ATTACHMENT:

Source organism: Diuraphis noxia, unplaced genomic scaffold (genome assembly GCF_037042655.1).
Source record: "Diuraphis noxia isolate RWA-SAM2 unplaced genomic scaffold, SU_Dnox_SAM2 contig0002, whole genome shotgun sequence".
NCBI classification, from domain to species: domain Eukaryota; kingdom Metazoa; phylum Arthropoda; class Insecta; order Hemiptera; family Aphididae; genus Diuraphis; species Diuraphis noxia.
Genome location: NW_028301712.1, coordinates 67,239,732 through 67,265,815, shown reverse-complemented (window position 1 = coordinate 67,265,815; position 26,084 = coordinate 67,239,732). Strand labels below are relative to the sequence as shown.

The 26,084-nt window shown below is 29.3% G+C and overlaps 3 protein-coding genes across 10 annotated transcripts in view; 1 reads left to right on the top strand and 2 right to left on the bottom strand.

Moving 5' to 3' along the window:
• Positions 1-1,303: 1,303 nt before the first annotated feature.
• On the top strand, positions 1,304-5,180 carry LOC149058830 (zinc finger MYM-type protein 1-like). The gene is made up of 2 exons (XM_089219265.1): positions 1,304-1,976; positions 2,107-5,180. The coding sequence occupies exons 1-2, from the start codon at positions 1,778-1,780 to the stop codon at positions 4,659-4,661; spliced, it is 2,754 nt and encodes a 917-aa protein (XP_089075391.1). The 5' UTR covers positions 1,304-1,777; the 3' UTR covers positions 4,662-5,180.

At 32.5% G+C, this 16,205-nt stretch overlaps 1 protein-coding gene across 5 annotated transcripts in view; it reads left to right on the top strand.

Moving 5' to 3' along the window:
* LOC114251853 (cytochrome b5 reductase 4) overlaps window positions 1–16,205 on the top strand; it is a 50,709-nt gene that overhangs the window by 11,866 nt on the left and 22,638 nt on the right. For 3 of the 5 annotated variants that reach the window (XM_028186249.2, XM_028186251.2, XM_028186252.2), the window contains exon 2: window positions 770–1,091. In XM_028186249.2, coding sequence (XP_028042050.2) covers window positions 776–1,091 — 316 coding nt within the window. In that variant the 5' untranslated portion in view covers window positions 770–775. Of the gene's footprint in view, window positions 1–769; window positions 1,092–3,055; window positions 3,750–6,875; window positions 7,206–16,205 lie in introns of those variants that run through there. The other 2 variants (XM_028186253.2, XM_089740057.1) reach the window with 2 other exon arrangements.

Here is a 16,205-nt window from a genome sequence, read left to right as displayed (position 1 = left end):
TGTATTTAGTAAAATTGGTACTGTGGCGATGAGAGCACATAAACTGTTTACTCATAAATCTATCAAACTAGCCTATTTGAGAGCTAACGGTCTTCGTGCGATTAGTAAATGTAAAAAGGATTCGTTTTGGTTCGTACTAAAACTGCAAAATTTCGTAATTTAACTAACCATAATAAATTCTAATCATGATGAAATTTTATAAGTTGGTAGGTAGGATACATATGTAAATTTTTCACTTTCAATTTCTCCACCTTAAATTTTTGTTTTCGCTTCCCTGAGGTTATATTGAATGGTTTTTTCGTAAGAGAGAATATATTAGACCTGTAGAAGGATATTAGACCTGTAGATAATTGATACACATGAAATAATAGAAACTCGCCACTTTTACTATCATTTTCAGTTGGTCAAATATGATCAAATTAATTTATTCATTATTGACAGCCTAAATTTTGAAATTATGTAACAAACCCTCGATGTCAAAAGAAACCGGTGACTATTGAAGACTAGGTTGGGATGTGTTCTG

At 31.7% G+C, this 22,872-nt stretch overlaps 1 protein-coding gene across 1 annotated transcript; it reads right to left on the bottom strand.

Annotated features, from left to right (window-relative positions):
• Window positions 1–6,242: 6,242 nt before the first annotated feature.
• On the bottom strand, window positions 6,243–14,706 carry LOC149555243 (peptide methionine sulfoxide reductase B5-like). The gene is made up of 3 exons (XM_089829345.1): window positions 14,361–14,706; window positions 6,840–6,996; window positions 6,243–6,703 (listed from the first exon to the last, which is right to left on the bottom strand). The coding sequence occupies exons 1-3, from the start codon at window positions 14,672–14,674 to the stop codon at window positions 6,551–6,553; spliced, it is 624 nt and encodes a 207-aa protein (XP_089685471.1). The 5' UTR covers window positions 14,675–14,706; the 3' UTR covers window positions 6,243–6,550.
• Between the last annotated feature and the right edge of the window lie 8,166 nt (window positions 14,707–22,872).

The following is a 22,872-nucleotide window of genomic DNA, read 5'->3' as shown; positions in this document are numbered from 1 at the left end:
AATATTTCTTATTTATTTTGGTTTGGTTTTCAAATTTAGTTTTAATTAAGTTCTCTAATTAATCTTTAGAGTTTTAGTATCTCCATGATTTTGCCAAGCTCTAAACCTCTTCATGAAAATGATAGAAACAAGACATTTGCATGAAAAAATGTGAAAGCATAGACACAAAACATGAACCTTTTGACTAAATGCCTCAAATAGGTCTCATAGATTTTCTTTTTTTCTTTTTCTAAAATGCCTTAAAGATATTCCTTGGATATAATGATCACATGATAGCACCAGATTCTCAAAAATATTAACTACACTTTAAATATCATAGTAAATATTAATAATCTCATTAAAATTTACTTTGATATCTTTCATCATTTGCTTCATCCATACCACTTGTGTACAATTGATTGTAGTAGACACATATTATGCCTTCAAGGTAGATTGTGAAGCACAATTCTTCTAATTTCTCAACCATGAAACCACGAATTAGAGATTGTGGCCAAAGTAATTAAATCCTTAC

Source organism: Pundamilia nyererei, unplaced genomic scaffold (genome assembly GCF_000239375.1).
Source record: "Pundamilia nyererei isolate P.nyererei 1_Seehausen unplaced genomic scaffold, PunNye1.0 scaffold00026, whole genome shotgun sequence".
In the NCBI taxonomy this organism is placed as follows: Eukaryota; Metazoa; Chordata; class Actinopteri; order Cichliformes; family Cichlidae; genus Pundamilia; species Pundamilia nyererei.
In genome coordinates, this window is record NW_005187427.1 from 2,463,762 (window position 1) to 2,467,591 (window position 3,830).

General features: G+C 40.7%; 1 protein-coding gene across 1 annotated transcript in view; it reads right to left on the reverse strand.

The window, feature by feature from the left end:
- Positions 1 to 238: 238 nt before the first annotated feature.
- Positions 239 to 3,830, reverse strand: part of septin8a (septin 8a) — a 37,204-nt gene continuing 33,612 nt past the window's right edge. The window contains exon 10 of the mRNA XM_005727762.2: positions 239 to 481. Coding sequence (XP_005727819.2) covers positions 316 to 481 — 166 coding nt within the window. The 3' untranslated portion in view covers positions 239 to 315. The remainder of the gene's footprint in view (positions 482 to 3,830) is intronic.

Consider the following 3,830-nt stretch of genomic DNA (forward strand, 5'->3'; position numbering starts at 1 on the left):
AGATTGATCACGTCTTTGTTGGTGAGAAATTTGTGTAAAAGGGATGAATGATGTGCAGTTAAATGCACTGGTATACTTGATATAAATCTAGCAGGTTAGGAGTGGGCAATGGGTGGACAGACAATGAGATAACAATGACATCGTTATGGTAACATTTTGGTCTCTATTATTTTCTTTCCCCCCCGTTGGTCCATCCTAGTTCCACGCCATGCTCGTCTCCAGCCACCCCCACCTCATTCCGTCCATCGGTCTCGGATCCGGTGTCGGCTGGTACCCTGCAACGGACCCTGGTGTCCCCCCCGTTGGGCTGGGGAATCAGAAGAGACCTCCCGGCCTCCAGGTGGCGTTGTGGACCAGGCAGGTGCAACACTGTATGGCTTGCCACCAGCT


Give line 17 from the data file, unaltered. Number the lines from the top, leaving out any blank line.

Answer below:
• On the bottom strand, window positions 6,243–14,706 carry LOC149555243 (peptide methionine sulfoxide reductase B5-like). The gene is made up of 3 exons (XM_089829345.1): window positions 14,361–14,706; window positions 6,840–6,996; window positions 6,243–6,703 (listed from the first exon to the last, which is right to left on the bottom strand). The coding sequence occupies exons 1-3, from the start codon at window positions 14,672–14,674 to the stop codon at window positions 6,551–6,553; spliced, it is 624 nt and encodes a 207-aa protein (XP_089685471.1). The 5' UTR covers window positions 14,675–14,706; the 3' UTR covers window positions 6,243–6,550.